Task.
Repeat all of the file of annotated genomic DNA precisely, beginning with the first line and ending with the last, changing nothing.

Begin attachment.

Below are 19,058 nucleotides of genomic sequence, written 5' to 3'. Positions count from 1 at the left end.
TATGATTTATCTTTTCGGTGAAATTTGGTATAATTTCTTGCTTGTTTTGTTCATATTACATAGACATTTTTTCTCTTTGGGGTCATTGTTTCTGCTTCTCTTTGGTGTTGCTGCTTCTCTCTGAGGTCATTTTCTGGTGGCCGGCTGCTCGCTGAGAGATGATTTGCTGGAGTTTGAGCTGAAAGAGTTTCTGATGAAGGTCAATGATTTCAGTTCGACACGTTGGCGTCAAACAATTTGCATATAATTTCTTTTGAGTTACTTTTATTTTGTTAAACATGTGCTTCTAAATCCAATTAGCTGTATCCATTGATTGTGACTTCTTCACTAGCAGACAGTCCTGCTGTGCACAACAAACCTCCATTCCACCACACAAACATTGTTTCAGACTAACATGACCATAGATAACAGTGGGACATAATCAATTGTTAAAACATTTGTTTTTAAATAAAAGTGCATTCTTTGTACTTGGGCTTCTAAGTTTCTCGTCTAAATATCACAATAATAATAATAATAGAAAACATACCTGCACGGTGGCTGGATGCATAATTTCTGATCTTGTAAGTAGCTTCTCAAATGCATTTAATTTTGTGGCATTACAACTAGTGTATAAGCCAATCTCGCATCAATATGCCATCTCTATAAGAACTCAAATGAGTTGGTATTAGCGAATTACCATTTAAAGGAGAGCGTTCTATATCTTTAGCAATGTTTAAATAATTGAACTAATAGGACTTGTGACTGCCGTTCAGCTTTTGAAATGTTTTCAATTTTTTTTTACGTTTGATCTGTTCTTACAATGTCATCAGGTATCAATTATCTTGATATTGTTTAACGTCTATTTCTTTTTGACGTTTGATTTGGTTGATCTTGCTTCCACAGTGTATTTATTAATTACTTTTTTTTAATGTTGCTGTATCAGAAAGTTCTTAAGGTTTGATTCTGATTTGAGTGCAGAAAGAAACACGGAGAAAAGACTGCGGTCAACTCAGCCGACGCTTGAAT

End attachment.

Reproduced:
Below are 19,058 nucleotides of genomic sequence, written 5' to 3'. Positions count from 1 at the left end.
TATGATTTATCTTTTCGGTGAAATTTGGTATAATTTCTTGCTTGTTTTGTTCATATTACATAGACATTTTTTCTCTTTGGGGTCATTGTTTCTGCTTCTCTTTGGTGTTGCTGCTTCTCTCTGAGGTCATTTTCTGGTGGCCGGCTGCTCGCTGAGAGATGATTTGCTGGAGTTTGAGCTGAAAGAGTTTCTGATGAAGGTCAATGATTTCAGTTCGACACGTTGGCGTCAAACAATTTGCATATAATTTCTTTTGAGTTACTTTTATTTTGTTAAACATGTGCTTCTAAATCCAATTAGCTGTATCCATTGATTGTGACTTCTTCACTAGCAGACAGTCCTGCTGTGCACAACAAACCTCCATTCCACCACACAAACATTGTTTCAGACTAACATGACCATAGATAACAGTGGGACATAATCAATTGTTAAAACATTTGTTTTTAAATAAAAGTGCATTCTTTGTACTTGGGCTTCTAAGTTTCTCGTCTAAATATCACAATAATAATAATAATAGAAAACATACCTGCACGGTGGCTGGATGCATAATTTCTGATCTTGTAAGTAGCTTCTCAAATGCATTTAATTTTGTGGCATTACAACTAGTGTATAAGCCAATCTCGCATCAATATGCCATCTCTATAAGAACTCAAATGAGTTGGTATTAGCGAATTACCATTTAAAGGAGAGCGTTCTATATCTTTAGCAATGTTTAAATAATTGAACTAATAGGACTTGTGACTGCCGTTCAGCTTTTGAAATGTTTTCAATTTTTTTTTACGTTTGATCTGTTCTTACAATGTCATCAGGTATCAATTATCTTGATATTGTTTAACGTCTATTTCTTTTTGACGTTTGATTTGGTTGATCTTGCTTCCACAGTGTATTTATTAATTACTTTTTTTTAATGTTGCTGTATCAGAAAGTTCTTAAGGTTTGATTCTGATTTGAGTGCAGAAAGAAACACGGAGAAAAGACTGCGGTCAACTCAGCCGACGCTTGAAT